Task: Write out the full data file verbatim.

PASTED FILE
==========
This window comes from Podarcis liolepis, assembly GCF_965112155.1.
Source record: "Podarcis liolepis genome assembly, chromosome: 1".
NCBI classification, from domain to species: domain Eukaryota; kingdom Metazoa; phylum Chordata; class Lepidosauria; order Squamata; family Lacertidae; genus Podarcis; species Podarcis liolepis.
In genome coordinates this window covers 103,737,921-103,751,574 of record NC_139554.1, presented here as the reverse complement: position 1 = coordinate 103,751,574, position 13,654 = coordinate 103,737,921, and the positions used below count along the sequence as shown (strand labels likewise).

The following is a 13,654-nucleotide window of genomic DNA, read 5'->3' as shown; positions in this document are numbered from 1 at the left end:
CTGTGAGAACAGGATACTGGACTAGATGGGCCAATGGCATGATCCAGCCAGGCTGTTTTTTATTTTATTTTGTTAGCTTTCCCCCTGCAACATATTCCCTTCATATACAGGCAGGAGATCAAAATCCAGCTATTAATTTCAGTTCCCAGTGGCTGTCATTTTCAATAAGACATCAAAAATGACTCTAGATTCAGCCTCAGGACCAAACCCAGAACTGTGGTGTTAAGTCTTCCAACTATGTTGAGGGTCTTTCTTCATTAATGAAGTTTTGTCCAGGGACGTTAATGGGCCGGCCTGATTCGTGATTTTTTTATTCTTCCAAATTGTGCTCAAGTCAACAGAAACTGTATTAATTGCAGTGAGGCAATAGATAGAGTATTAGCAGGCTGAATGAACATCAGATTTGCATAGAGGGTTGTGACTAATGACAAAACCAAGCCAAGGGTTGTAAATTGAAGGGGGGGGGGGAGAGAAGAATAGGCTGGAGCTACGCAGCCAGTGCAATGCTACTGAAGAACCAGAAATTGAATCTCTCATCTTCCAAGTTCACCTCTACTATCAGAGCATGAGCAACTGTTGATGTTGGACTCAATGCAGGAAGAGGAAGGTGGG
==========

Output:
This window comes from Podarcis liolepis, assembly GCF_965112155.1.
Source record: "Podarcis liolepis genome assembly, chromosome: 1".
NCBI classification, from domain to species: domain Eukaryota; kingdom Metazoa; phylum Chordata; class Lepidosauria; order Squamata; family Lacertidae; genus Podarcis; species Podarcis liolepis.
In genome coordinates this window covers 103,737,921-103,751,574 of record NC_139554.1, presented here as the reverse complement: position 1 = coordinate 103,751,574, position 13,654 = coordinate 103,737,921, and the positions used below count along the sequence as shown (strand labels likewise).

The following is a 13,654-nucleotide window of genomic DNA, read 5'->3' as shown; positions in this document are numbered from 1 at the left end:
CTGTGAGAACAGGATACTGGACTAGATGGGCCAATGGCATGATCCAGCCAGGCTGTTTTTTATTTTATTTTGTTAGCTTTCCCCCTGCAACATATTCCCTTCATATACAGGCAGGAGATCAAAATCCAGCTATTAATTTCAGTTCCCAGTGGCTGTCATTTTCAATAAGACATCAAAAATGACTCTAGATTCAGCCTCAGGACCAAACCCAGAACTGTGGTGTTAAGTCTTCCAACTATGTTGAGGGTCTTTCTTCATTAATGAAGTTTTGTCCAGGGACGTTAATGGGCCGGCCTGATTCGTGATTTTTTTATTCTTCCAAATTGTGCTCAAGTCAACAGAAACTGTATTAATTGCAGTGAGGCAATAGATAGAGTATTAGCAGGCTGAATGAACATCAGATTTGCATAGAGGGTTGTGACTAATGACAAAACCAAGCCAAGGGTTGTAAATTGAAGGGGGGGGGGGAGAGAAGAATAGGCTGGAGCTACGCAGCCAGTGCAATGCTACTGAAGAACCAGAAATTGAATCTCTCATCTTCCAAGTTCACCTCTACTATCAGAGCATGAGCAACTGTTGATGTTGGACTCAATGCAGGAAGAGGAAGGTGGG